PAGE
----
Henry Cavill is perfect as Kal-El.  He makes you forget about Christopher Reeve.  He makes this character his own - a man almost genetically predisposed to do good, to help people, and yet his conflict with his place in the world is always there within him.  I must also compliment Dylan Sprayberry and Cooper Timberline - they play Clark during his younger years and bring that same sense of gravitas that Cavill does.  I love the fear and confusion Sprayberry gives to Clark when Jonathan reveals to him his alien heritage, and he and Costner have a very nice moment together.

Some fans may have issues with the changes the film makes with Jonathan Kent - instead of a noble father-figure instilling his values into Clark, Kevin Costner plays him as a true father, concerned with the well-being of his son, fearful of a world that might reject him.  But he cannot help, also, giving Clark those values, because they are so much a part of him.  Costner's wonderful in just about every scene he's in MAN OF STEEL.  So is Russell Crowe as Jor-El, who through the years and the distance gives Kal-El purpose and destiny.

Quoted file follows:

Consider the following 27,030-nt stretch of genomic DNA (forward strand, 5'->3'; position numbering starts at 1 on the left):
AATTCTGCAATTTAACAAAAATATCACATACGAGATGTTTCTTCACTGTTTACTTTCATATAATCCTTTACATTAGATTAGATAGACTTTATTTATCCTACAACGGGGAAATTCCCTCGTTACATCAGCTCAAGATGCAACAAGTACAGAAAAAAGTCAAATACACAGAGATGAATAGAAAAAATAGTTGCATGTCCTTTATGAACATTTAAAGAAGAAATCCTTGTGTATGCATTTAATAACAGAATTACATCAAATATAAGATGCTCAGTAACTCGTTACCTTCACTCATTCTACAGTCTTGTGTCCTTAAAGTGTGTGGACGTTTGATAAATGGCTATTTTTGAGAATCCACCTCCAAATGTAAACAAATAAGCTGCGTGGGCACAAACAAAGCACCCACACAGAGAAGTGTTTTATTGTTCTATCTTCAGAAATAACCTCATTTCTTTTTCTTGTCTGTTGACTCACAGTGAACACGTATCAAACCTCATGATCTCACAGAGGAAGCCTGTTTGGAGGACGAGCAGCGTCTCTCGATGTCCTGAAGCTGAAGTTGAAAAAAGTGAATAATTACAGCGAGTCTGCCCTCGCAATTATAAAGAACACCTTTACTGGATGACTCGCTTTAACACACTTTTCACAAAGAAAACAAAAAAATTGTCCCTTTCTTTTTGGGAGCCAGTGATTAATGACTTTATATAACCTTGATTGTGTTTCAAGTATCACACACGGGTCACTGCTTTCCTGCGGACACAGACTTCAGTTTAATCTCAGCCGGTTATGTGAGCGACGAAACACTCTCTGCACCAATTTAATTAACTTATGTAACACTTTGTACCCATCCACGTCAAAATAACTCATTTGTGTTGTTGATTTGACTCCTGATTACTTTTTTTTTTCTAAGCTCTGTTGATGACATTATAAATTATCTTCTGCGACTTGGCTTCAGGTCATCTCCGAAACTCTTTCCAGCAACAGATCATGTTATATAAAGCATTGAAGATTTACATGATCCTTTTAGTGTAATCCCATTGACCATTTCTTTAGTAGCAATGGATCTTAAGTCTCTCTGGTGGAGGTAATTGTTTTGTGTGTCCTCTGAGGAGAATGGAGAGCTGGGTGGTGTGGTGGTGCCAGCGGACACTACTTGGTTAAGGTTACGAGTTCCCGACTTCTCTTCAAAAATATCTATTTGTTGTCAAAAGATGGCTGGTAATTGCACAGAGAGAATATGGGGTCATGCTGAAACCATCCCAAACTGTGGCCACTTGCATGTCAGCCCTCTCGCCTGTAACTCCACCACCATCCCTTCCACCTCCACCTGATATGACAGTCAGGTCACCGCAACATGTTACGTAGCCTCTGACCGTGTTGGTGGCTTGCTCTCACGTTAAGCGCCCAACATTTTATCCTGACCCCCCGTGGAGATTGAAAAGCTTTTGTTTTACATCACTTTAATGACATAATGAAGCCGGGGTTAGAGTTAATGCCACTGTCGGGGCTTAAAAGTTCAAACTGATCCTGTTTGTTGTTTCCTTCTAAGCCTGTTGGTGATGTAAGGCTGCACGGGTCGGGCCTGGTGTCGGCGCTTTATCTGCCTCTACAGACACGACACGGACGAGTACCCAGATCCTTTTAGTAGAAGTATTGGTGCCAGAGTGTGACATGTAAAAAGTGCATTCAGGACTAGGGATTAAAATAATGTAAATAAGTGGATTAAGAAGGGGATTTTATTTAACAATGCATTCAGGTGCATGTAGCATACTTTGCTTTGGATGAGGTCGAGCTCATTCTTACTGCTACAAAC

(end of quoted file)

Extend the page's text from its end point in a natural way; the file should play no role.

Amy Adams gives Lois Lane purpose as well.  She plays her as a real journalist, even though the article she's working on puts her at odds with her editor, Perry White (Lawrence Fishburne).  Adams gives Lois that spunk the character has always had, but she's not simply a love interest for Superman, either; she has her own goals and motivations.  Diane Lane as Martha Kent is a calming influence on Clark, from his younger days to the present. 

Michael Shannon as General Zod is one of the best comic book villains yet; Shannon doesn’t play Zod with the B-movie villainy that we might be used to, seeing the undeniably great Terence Stamp in the role.  Shannon plays Zod essentially as a hero.  He will do anything to save his people, and woe to any Earthlings who get in his way.  He cannot understand Kal-El’s reluctance to save his people, and when Zod and Superman go at it, the destruction in their wake is tremendous. 

Han Zimmer’s score is tremendously good.  It evokes the same awe and grandeur that John Williams’ original score did, but goes about it in a very unique and original way.  I love the percussion that provides much of the rhythm of the movie, and while there’s no grand theme like Williams’, it’s still melodic and memorable.  There’s an emotional thrust to it – at times the music is quite gentle and others it kicks into high gear, sweeping over the audience.  It’s probably the best score of the year so far, and it’s quite beautiful and powerful.